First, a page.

• lack of ability to manage document workflow across different disciplines (33%)

Survey Conclusions
The survey concluded: "The AEC industry is often faced with grueling deadlines and performance contracts that can be costly and expose companies to legal liability if deadlines are missed or critical information is overlooked or mismanaged. As such, not only do documents need to be accurate and secure, but they must be distributed to members of the project teams in a timely manner. Customers rate this as the most important need or pain point in document exchange efficiency.

"Since a large portion of customers indicate that documents are still being delivered using traditional methods (fax, courier, mail), an electronic solution that allows customers to combine all key file formats and send them electronically to team members in a secure fashion, would improve efficiency. Overall, there is significant room for improvement in the document exchange process to support the AEC industry."

What the survey did not say specifically, but what would be a logical extrapolation of the data, is that AEC needs a document-management solution that utilizes an almost-universal file type — such as Adobe's Acrobat PDF (portable document file) format — to address many of these pain points. The survey did identify that almost all the respondent organizations (97%) have and use Adobe Acrobat or Adobe Reader software to some extent.

Especially with the release of the latest version 7.0 of Acrobat Professional software (reviewed in the January 20 edition of this newsletter), which improves its ability to handle CAD files and to package files from multiple applications into one PDF file, Adobe Acrobat 7.0 goes a long way toward offering a viable document- and workflow-management solution that addresses many AEC-related information-exchange issues.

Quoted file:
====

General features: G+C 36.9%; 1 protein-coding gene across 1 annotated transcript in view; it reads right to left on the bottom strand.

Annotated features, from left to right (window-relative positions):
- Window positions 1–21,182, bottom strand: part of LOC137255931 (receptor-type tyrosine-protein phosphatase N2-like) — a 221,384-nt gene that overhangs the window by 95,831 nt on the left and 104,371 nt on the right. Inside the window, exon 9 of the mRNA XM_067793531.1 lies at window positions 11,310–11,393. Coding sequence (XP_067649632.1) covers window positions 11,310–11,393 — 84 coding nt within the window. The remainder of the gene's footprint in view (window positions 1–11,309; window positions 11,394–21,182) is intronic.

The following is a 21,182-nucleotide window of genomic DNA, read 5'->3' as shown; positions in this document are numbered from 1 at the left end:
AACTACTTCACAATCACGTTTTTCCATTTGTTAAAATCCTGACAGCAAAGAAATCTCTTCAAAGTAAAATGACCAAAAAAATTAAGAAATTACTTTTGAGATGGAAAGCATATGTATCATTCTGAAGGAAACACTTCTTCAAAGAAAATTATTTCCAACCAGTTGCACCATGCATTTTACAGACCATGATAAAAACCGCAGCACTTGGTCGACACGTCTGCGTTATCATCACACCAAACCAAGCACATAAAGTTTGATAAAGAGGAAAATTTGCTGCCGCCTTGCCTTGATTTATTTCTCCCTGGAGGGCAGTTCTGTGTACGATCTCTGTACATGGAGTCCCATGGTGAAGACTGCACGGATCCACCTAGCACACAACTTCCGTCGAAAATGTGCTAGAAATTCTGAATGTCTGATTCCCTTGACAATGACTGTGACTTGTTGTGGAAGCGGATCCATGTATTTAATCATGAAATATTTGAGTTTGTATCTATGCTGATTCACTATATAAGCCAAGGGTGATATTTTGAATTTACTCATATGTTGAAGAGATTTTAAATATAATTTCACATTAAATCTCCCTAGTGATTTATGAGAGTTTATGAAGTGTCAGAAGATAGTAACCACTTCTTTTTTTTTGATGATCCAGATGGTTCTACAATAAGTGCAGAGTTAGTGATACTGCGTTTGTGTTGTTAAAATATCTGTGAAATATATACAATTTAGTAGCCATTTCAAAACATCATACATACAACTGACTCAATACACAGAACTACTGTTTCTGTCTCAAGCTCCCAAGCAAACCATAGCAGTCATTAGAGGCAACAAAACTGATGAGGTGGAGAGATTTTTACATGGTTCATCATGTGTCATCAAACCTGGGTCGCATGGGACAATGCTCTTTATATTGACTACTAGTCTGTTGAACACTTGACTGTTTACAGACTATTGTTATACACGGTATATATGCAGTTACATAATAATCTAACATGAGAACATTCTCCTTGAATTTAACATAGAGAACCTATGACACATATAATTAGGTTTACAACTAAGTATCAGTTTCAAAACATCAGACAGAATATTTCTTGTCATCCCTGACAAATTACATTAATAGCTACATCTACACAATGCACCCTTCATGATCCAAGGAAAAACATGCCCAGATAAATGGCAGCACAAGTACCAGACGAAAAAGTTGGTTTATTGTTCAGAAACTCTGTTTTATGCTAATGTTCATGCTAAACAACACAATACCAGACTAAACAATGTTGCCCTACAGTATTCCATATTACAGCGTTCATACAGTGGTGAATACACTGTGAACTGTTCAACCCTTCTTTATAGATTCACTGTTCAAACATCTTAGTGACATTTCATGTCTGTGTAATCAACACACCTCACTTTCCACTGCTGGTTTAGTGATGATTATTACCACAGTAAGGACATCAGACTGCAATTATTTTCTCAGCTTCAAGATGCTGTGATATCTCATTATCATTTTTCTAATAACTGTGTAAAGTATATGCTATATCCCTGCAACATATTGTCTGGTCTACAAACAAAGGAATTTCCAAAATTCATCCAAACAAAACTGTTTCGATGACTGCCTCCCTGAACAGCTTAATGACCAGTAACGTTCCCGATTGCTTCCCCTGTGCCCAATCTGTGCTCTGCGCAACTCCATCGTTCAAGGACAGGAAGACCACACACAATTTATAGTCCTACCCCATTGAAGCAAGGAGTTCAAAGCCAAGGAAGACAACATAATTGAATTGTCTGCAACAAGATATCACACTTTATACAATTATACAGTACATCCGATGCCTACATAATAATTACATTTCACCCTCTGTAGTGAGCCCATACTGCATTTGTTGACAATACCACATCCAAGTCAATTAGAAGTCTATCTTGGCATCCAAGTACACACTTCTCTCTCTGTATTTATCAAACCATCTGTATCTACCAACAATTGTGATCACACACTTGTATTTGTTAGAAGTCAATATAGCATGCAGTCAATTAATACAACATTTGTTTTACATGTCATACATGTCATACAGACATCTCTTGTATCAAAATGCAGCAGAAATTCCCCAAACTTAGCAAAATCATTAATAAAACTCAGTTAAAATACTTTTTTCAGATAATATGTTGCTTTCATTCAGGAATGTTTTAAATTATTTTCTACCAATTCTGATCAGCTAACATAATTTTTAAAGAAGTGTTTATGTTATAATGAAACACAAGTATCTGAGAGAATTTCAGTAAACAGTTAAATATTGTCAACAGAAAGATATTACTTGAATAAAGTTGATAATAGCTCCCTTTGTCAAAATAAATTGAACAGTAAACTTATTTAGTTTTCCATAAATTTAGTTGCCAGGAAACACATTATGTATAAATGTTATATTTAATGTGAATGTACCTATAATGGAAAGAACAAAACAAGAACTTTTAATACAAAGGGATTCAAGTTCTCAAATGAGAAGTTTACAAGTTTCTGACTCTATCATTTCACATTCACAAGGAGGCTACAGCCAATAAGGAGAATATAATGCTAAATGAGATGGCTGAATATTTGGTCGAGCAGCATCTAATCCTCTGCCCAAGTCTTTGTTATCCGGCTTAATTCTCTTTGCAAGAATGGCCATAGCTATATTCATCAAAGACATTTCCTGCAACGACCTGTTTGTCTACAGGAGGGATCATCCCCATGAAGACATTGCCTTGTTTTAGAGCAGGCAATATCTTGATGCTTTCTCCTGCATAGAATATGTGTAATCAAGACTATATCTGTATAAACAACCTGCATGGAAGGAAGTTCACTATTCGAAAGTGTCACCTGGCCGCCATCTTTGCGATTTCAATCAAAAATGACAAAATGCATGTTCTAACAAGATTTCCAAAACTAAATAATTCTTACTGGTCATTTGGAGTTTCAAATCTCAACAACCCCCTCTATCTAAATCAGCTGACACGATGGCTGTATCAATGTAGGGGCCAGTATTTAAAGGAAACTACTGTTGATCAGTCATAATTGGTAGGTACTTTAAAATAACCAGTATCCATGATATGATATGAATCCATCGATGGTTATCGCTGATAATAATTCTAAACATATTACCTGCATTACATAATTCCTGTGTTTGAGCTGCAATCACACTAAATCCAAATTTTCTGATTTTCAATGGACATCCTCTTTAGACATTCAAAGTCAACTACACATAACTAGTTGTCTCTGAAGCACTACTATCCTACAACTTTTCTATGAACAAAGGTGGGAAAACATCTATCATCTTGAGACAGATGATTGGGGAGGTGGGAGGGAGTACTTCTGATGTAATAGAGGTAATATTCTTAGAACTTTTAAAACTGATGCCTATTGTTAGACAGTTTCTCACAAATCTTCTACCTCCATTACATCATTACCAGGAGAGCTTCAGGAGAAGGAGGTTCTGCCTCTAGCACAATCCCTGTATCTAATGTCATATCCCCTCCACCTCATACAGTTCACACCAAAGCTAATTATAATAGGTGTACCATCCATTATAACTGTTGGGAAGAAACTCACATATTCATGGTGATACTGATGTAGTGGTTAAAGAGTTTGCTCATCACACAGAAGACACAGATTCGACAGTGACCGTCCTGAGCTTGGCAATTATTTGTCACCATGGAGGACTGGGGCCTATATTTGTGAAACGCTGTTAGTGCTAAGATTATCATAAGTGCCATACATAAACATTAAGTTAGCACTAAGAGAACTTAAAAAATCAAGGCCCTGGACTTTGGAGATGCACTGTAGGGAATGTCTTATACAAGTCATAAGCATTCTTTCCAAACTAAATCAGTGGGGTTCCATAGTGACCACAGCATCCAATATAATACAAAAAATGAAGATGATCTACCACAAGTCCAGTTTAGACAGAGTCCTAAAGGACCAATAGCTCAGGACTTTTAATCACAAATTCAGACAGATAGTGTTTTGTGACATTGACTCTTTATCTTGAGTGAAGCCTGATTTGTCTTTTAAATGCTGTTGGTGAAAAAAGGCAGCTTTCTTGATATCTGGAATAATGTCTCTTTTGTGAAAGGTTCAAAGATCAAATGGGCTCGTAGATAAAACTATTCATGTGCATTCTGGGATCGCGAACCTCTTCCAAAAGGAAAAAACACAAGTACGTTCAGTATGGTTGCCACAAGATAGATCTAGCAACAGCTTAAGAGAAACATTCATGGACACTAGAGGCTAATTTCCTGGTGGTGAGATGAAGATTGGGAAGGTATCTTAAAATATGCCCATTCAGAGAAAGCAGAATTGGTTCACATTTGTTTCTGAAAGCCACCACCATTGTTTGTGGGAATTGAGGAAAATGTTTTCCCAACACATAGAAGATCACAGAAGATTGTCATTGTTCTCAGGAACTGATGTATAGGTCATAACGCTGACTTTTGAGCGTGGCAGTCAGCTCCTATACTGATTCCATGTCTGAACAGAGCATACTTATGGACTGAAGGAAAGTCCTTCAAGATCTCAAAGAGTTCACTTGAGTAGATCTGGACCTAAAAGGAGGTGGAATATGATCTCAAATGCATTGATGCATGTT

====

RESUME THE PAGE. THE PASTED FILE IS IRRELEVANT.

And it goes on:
A Side Note About My Reviews
On the subject of my Acrobat write-up, I should mention that after I reviewed Acrobat 7.0 Professional, several readers wrote to ask whether the new Acrobat addresses certain details of various CAD file handling — problems they'd experienced with previous versions. I want to clarify that discussions of new software or software upgrades in this newsletter seldom qualify as full software reviews and testing such as those you might find in the print edition of Cadalyst magazine -- which is to say that in these cases, I likely have not tested every feature of CAD programs and other complex applications. My advice to the readers who raised questions about how well Acrobat handles things such as wipeouts and text masks is this: You should always test new software in the specific ways you use CAD to ascertain if it will adequately meet your specific needs. No review or testing regimen is likely to address all possible ways CAD can be used.

Summing Up
My enthusiasm for Adobe Acrobat files has more to do with its abilities to work with a wide range of file types as well as the file exchange and archival needs of the kinds of overall document management issues identified in the Harris poll than the specifics of how well it handles CAD files. CAD is obviously important to us in the AEC design professional disciplines, but it is still only a portion of the larger document- and information-management picture.